Christophobic attacks are underreported in Swedish media
Attacks on Christian churches in Sweden have so far been underreported in the Swedish media. That is the opinion of the Social Democratic Member of Parliament Anders Österberg in a comment to Swedish weekly Nya Tider. The background to the statement is an interview the parliamentarian did for TV4's news on February 2 due to the attacks on Spånga church.
Published: February 8, 2021, 9:31 am
In the segment from TV4, Österberg indirectly criticized his own government by demanding that the environmentally partisan Minister of Culture and Democracy Amanda Lind condemn the growing hate crimes against Christian churches.
Within just two weeks, Spånga church on Järvafältet, west of Stockholm had been hit by two attacks, and at the same time a large number of graves had been vandalized in Solna cemetery. Spånga church is located between the Muslim-dominated, immigrant-dense suburbs of Rinkeby and Tensta, and since Solna cemetery is not far from there, the police did not rule out that there may be a connection between the events, but without any evidence of this so far.
And even though Muslim congregations in the immediate area at least formally distanced themselves from the attacks on Spånga church, it is a fact that there are many radical Islamists in the Järva area.
The latest attacks on Christian institutions are, however, only one in a series of approximately 820 hate crime attacks with Christophobic motives since 2012 in Sweden. This is shown by figures that the Swedish Crime Prevention Council produced on behalf of TV4.
Anders Österberg, Member of Parliament for the Social Democrats, has publicly and during prime time on TV4’s news, reacted to the latest attacks on Spånga church and the increased number of Christophobic attacks in general. In the news broadcast, he said that the attacks on Spånga church made him both “furious and angry”. This is perhaps not so strange if you consider that he himself lives near Spånga church and is also deeply involved in the parish council life, he later told Nya Tider in an interview on 3 February.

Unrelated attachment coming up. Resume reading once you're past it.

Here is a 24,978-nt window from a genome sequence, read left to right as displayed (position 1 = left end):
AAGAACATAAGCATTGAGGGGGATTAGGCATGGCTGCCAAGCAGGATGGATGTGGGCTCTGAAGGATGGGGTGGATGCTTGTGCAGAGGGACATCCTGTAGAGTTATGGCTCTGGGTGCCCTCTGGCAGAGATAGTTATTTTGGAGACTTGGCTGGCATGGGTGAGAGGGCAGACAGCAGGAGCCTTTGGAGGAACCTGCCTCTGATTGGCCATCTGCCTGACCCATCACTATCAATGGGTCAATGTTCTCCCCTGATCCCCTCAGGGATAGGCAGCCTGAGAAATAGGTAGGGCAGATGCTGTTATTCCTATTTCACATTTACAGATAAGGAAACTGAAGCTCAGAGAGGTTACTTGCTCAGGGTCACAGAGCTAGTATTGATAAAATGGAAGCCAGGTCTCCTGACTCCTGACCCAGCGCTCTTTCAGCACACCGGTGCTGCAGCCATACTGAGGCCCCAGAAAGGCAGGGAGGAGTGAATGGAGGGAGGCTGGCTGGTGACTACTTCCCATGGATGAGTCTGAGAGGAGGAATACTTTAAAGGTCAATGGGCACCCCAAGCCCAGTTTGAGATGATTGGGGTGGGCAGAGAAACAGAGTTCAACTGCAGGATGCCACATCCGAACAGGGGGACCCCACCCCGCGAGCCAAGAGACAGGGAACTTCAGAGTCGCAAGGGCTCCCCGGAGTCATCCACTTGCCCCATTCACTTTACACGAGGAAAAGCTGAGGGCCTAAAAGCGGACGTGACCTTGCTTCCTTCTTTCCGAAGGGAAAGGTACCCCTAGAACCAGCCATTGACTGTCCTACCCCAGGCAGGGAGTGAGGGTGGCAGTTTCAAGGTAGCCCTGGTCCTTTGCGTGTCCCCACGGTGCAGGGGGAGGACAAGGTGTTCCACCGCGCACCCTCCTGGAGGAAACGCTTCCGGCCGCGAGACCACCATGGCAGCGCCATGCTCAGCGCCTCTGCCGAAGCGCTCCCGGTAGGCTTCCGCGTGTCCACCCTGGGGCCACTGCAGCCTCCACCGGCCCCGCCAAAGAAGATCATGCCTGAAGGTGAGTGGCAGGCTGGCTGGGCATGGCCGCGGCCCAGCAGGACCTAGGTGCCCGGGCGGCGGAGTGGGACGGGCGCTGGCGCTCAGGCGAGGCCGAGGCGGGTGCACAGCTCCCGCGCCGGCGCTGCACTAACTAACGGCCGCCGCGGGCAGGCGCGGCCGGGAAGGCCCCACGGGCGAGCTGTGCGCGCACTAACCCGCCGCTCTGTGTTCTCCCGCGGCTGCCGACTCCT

In TV4’s news broadcast, he demanded that Minister of Culture and Democracy Amanda Lind from the government coalition party Miljöpartiet, go out and condemn the attacks on Christians including the recent attacks on Spånga church. Due to recent events, Österberg had submitted a written question to the Minister of Culture as to whether she condemned the Christophobic attacks.
Calls to condemn hate crimes against Christians often come from politicians and opinion leaders who belong to the more culturally-oriented and conservative parties. What makes Anders Österberg’s statement unique, is that he indirectly criticized his own party. When mosques are attacked, for example, the Social Democrats are usually quick to step forward with vocal and strong condemnation.
Anders Österberg told Nya Tider that he generally believes that attacks on Christians in the world are underreported, but that until now it has been particularly clear in Sweden that this has not been viewed as important enough to be on the agenda, despite the fact that this type of hate crime has increased drastically since about eight years ago.
“But now maybe we will see a change,” said Anders Österberg. “Now Amanda Lind has condemned the attack on Spånga church and also Prime Minister Stefan Löfven, so it may be changing.”
As a member of parliament for the largest and governing party, Österberg demanded a statement from the Minister of Culture and also asked her for a written question. He said he thought that these crimes had been underreported in the media up till now. His insistence can be seen as an indirect criticism of his own government team.
Nya Tider wanted to know if his act was not a way of saying that the government had not been clear enough in its distancing itself from Christophobic attacks in the past? “It was very important for me to be able to show the congregation here in Spånga that we elected representatives take this seriously.”
Österberg received an answer from the Minister of Culture and he said he was satisfied with that. “So far I’m happy. She sees the need to increase protection around Christian churches, but we must continue to keep this issue alive. And Christianity is still the majority religion in Sweden.”
During the interview, he made it clear that he believed that the attacks on Spånga church in recent weeks were not only attacks on religious freedom, but also on Swedish cultural heritage. His response is undeniably unusual to hear from a Social Democrat or anyone else from the left-liberal bloc. Österberg pointed out that the church has stood on Järvafältet since the 12th century.
“Despite all the changes that have taken place through all times here at Järvafältet, Spånga church has still always been there. It represents something eternal… Our Nordic, popular heritage. To give in and destroy the church is to destroy our common heritage.”
Karl Knutsson Bonde, the Swedish king during the years 1448–1457, is buried there.
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